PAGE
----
Nick, on the other hand, steps up a lot in this finale. He grew keen to the fact that something else was going on with Jeremiah, and was the one to realize how the old man had given himself away in the adobe during his drunken ramblings. We’ve often heard how Nick has a lot of his father in him, but tonight we saw that he does have some of his mother in him after all. After Madison’s very revelatory talk with Jeremiah, where it becomes abundantly clear that this old man may have some wise-sounding advice to dole out in his unassuming but rigid cowboy manner, but when it comes down to it, he doesn’t care about anyone more than himself and his pride. He even insults his own sons and doesn’t even consider that taking his own life could save them. Not that taking your own life isn’t a big deal, of course, but you would figure that would be the one thing that may give him pause. Nope! And Nick has clearly already realized this, as well as the fact that his mother is about to kill this man if he won’t do it himself. I’m not sure if Nick had figured out that that’s what Madison was trying to do specifically, but I’m sure he wouldn’t be shocked to learn that Jeremiah wouldn’t consider it for a second. Nick’s decision to come in and take a life, however, is a big change for him, this is the first life he’s taken with intention. It’ll be interesting to see how that affects him going forward.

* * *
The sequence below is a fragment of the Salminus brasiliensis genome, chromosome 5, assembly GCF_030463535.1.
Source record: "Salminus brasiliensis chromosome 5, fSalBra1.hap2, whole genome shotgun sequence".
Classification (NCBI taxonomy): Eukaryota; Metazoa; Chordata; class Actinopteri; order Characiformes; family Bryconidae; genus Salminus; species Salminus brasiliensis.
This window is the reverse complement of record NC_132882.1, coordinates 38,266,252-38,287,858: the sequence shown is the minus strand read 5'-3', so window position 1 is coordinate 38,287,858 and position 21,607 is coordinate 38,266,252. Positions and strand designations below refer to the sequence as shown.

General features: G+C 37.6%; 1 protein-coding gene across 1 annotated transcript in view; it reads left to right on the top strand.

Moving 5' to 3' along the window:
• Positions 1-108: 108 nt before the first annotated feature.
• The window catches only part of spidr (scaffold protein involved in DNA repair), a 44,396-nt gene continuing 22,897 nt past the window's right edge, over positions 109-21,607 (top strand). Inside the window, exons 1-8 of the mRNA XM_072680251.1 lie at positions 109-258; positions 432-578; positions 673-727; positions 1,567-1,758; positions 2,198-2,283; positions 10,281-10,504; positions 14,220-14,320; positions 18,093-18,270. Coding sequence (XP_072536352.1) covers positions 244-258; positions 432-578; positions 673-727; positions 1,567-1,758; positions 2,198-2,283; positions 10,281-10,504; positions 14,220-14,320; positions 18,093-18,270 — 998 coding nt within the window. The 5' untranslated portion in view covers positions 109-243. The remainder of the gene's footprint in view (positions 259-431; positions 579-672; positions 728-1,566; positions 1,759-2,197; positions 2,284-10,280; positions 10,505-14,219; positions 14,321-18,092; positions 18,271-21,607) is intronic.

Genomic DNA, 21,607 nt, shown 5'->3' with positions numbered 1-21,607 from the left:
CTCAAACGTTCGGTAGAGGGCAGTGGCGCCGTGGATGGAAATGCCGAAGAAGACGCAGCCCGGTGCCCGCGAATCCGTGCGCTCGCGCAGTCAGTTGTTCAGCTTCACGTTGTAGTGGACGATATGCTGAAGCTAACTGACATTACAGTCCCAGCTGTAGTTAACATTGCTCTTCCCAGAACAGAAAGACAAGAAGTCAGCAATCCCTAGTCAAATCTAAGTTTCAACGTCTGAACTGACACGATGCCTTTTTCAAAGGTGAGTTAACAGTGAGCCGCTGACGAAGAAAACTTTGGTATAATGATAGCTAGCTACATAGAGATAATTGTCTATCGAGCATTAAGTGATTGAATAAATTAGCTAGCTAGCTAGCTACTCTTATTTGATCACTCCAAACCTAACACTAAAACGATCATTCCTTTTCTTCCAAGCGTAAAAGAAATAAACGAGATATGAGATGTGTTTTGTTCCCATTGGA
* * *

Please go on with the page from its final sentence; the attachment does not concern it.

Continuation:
We also found Ofelia again tonight! A part of Walker’s tribe now, Ofelia was pretty hardcore about who’s side she was on even after learning the Clarks were at the ranch. I was nervous about what it was that had happened between her and Jeremiah, and while at first his abandonment of her seemed a bit mild, as we watched just how close she came to dying all because of this old man’s racism, it wasn’t so hard to see why she was so angry and resentful. I suspected that she was up to something as soon as she showed up after the attack on the tribe to get Alicia back, but surprised at it’s severity, so it’s a relief that she was unaware she was poisoning them fatally. I am curious to see how her relationship with the Clarks re-develops in the second half of the season. Glad to have her back, though! And I hope we see more of her father in the second half of the season, too.

The Otto brothers were mostly their usual selves–Troy revealed in violence and was easily manipulated by Madison, Jake was determined to do the right thing. But I do feel Jake showed what he was made of more than usual tonight. Not only with firing back at Madison for her mistakes and her repeated attempts to insert herself, but also for his persistence. The guy nearly got scalped and killed, but he rallied right away because he knew the people on the ranch needed him to. That’s pretty damn impressive!

We also learned a lot more about Walker. The man has an anger and hate that can run deep, but also has hints of compassion and reason. Though we’ve seen more of him, I don’t feel we yet know him enough to have a solid sense of him. And I wonder if he’s going to be satisfied with just Jeremiah’s death and his head–something tells me, not so much.